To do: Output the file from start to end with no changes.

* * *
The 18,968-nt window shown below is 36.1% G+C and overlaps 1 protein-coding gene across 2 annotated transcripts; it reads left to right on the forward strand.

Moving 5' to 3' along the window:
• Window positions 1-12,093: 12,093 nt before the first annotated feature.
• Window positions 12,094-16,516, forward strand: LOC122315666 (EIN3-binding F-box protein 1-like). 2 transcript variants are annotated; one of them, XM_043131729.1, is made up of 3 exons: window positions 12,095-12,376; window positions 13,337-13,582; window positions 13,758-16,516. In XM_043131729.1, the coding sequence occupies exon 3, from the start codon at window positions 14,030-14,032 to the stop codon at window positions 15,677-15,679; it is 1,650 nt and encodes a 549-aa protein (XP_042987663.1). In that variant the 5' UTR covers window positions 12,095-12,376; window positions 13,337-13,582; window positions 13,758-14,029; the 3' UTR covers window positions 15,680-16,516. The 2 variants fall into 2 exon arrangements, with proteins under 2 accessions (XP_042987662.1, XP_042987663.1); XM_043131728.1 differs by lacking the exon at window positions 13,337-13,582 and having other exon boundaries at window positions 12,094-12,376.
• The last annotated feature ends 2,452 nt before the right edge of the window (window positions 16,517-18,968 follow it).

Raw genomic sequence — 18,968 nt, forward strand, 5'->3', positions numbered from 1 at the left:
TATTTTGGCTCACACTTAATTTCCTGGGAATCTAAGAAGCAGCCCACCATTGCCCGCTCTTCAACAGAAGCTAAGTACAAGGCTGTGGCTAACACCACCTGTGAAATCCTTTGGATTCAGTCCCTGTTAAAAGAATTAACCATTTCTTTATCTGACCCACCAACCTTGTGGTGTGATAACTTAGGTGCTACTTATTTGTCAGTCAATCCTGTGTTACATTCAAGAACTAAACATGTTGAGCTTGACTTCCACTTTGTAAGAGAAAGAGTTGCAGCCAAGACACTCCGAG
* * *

The 18,968-nt window shown below is 36.1% G+C and overlaps 1 protein-coding gene across 2 annotated transcripts; it reads left to right on the forward strand.

Moving 5' to 3' along the window:
• Window positions 1-12,093: 12,093 nt before the first annotated feature.
• Window positions 12,094-16,516, forward strand: LOC122315666 (EIN3-binding F-box protein 1-like). 2 transcript variants are annotated; one of them, XM_043131729.1, is made up of 3 exons: window positions 12,095-12,376; window positions 13,337-13,582; window positions 13,758-16,516. In XM_043131729.1, the coding sequence occupies exon 3, from the start codon at window positions 14,030-14,032 to the stop codon at window positions 15,677-15,679; it is 1,650 nt and encodes a 549-aa protein (XP_042987663.1). In that variant the 5' UTR covers window positions 12,095-12,376; window positions 13,337-13,582; window positions 13,758-14,029; the 3' UTR covers window positions 15,680-16,516. The 2 variants fall into 2 exon arrangements, with proteins under 2 accessions (XP_042987662.1, XP_042987663.1); XM_043131728.1 differs by lacking the exon at window positions 13,337-13,582 and having other exon boundaries at window positions 12,094-12,376.
• The last annotated feature ends 2,452 nt before the right edge of the window (window positions 16,517-18,968 follow it).

Raw genomic sequence — 18,968 nt, forward strand, 5'->3', positions numbered from 1 at the left:
TATTTTGGCTCACACTTAATTTCCTGGGAATCTAAGAAGCAGCCCACCATTGCCCGCTCTTCAACAGAAGCTAAGTACAAGGCTGTGGCTAACACCACCTGTGAAATCCTTTGGATTCAGTCCCTGTTAAAAGAATTAACCATTTCTTTATCTGACCCACCAACCTTGTGGTGTGATAACTTAGGTGCTACTTATTTGTCAGTCAATCCTGTGTTACATTCAAGAACTAAACATGTTGAGCTTGACTTCCACTTTGTAAGAGAAAGAGTTGCAGCCAAGACACTCCGAG